Hey there, time traveller!
This article was published 13/12/2011 (2017 days ago), so information in it may no longer be current.
This year's flood has turned out to be a $343-million budgetary headache for Manitoba's finance minister.
Stan Struthers told the Free Press on Tuesday the tally for flood compensation in the province this year is a whopping $815 million, of which $472 million is expected to be recovered from the federal government.
That leaves Manitoba saddled with $343 million in unanticipated expenses in a year in which it was already projecting a $438-million deficit.
The huge bill will make it more difficult for the NDP government to keep a nearly two-year-old promise to put the province's books in the black by 2014.
But Struthers said Tuesday the government is still sticking by its original goal. "We still remain committed to that," he said.
The Finance Department is expected to release its second-quarter financial report this week, covering the period from July through September. It will also offer the first revised deficit forecast since Struthers' predecessor, Rosann Wowchuk, tabled her budget in April. (Wowchuk did not run for re-election in October.)
Struthers said the flood costs will dominate the second-quarter report. But he refused to reveal his department's latest estimate of the 2011-2012 deficit.
Conservative Leader Hugh McFadyen said the Tories have always believed the Selinger government understated the costs of the flood.
"...In effect delaying the release of the bad news until after the election," he said.
The Opposition leader said the Conservatives' suspicions rose after flood experts publicly worried the province had miscalculated the mighty effect of the swollen Assiniboine River back in the summer.
"Those missed forecasts... would contribute to the higher costs we're now seeing," McFadyen said. "The taxpayers are going be paying for the mismanagement of the flood."
Lake Manitoba homeowner and cottage developer Peter Schroedter said as high as the costs are now, they could go higher -- up to $1 billion in lost homes and farmland.
"A lot of people won't know what the damages will be until next year. The water levels on Lake Manitoba haven't gone down... they're still at 814.75 feet and if the ice breaks at that level, my house is going to go and a lot of other people's, too," Schroedter said.
The huge flood bill and its still undetermined impact on the province's bottom line is sure to have a significant influence on next spring's budget.
Struthers will soon set up meetings across the province to get Manitobans' input before finalizing his economic blueprint. It's expected he will try to lower their expectations.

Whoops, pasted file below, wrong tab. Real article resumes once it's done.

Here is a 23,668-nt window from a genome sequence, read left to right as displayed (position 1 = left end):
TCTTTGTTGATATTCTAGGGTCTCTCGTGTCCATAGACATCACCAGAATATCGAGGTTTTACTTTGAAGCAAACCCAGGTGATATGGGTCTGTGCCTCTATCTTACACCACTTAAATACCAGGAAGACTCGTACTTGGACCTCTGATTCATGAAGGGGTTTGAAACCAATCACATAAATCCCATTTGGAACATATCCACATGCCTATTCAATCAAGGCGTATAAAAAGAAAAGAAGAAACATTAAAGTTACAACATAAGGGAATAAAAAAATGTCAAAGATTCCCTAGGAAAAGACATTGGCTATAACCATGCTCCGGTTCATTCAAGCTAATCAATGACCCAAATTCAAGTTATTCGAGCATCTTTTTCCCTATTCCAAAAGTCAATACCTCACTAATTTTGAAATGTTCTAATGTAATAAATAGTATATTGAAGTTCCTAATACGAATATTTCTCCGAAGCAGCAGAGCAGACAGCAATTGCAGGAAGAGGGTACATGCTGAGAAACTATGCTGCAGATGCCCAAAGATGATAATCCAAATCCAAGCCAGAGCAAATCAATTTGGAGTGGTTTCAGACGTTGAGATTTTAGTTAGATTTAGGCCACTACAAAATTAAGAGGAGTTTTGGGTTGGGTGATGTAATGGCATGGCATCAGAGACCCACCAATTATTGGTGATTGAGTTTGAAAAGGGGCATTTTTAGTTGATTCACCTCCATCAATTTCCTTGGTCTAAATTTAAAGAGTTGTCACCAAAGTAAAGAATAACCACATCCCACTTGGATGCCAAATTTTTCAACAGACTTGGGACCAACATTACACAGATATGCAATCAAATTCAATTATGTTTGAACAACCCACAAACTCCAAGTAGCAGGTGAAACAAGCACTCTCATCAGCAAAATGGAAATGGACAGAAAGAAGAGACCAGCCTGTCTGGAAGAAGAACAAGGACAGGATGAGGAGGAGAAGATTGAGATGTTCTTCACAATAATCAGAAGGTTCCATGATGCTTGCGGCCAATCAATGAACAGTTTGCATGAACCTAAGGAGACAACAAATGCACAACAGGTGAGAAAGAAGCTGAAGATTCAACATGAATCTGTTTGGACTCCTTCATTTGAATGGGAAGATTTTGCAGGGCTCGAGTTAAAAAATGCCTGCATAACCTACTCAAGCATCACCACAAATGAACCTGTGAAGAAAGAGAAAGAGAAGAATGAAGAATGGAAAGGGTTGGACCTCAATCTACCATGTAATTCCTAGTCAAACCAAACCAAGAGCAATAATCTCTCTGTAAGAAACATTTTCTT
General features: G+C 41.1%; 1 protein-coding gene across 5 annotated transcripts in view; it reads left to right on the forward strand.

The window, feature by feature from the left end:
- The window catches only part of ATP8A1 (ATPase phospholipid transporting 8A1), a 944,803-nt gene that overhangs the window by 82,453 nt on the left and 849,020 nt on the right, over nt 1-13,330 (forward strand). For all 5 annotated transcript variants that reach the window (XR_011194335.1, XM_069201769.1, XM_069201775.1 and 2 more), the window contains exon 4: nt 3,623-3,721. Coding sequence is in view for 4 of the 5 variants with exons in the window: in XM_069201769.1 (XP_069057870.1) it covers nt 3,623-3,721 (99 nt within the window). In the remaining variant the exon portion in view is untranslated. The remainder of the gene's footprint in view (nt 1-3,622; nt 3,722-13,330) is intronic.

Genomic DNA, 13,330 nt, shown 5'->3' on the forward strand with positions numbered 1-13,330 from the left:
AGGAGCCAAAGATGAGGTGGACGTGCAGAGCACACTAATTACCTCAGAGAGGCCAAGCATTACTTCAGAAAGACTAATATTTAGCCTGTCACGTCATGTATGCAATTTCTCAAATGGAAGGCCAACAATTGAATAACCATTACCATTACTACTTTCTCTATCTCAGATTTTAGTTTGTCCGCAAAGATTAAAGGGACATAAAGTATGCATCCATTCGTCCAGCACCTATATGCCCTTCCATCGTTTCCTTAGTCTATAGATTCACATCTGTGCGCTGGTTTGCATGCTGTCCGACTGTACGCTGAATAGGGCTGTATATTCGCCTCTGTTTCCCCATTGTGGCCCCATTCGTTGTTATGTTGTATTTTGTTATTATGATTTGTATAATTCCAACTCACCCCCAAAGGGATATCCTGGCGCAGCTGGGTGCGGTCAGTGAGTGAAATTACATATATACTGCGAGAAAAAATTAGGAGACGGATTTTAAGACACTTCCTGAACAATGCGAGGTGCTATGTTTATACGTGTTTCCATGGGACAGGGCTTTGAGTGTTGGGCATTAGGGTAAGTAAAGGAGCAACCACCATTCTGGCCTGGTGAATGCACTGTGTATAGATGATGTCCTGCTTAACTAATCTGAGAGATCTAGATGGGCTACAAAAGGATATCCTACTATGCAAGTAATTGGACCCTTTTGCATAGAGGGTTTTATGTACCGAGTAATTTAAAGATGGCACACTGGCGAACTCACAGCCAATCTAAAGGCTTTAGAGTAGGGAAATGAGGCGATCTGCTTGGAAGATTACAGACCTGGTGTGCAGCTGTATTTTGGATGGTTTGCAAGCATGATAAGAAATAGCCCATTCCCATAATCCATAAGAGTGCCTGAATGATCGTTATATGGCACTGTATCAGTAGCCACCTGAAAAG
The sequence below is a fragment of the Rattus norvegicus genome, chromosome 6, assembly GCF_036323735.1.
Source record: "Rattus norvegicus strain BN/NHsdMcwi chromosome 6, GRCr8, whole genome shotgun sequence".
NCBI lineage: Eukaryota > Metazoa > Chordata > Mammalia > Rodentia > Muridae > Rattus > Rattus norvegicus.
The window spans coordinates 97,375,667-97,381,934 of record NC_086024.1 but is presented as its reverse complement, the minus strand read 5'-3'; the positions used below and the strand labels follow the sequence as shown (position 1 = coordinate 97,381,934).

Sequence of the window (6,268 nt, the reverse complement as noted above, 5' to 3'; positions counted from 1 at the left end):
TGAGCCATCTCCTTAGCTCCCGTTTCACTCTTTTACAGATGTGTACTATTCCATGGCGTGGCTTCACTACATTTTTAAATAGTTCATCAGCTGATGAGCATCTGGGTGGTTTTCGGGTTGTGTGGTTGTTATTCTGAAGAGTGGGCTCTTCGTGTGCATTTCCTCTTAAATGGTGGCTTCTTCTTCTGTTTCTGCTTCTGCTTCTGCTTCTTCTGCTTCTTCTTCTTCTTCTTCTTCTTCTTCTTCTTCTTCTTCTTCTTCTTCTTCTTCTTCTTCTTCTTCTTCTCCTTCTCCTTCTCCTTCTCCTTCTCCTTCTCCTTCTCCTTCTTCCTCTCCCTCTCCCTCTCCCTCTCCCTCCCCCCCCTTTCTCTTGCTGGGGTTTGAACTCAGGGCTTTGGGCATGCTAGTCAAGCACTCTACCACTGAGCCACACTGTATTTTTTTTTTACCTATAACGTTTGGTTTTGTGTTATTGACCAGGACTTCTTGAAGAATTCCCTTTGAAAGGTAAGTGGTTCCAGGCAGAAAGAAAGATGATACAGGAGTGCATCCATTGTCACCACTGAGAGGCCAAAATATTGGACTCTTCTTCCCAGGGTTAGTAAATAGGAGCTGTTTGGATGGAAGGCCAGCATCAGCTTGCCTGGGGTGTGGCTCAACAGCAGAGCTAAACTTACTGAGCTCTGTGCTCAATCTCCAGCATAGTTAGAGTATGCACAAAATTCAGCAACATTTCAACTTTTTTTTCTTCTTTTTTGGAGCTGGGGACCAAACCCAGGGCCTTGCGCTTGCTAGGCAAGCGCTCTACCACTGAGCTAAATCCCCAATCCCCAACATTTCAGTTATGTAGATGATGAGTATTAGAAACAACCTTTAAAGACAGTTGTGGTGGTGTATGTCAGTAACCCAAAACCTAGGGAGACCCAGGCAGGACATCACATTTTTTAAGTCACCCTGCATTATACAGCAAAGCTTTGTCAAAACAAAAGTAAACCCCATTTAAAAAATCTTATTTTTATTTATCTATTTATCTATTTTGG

The minister said Tuesday the government "made the right call" in spending hundreds of millions of dollars in compensation to affected homeowners, cottagers, farmers and other business owners.
"We knew we had to support Manitoba families who were really being impacted by this unprecedented flood."
He said the $815-million bill does not include the cost of rebuilding flood-damaged roads and bridges, nor construction of the $100-million channel to aid in the draining of Lake St. Martin and Lake Manitoba.
Although Ottawa covers as much as 90 per cent in disaster financial assistance costs, some of the agricultural support programs necessitated by the flood were more equally cost-shared by the two levels of government. And the cost of one livestock feed plan was borne by the province alone, Struthers said.
With the province intent on staying the course in its five-year plan to put its books in the black, government departments are expected to be under increasing pressure to find additional cost-savings. Struthers did not elaborate Tuesday on what measures those government departments might take.
During the recent provincial election, McFadyen said that given the state of the province's finances it was unlikely a government he led would be able to balance the books before 2018.
It's worth noting there are often wide spreads between budget forecasts and end-of-year results. For example, last fiscal year, Manitoba recorded a deficit of $298 million -- $247 million less than originally budgeted. As late as April, Wowchuk projected a summary deficit of $467 million for 2010-2011. But by early September of this year, when the public accounts for the last fiscal year were released, the deficit was drastically reduced.
-- with files from Alexandra Paul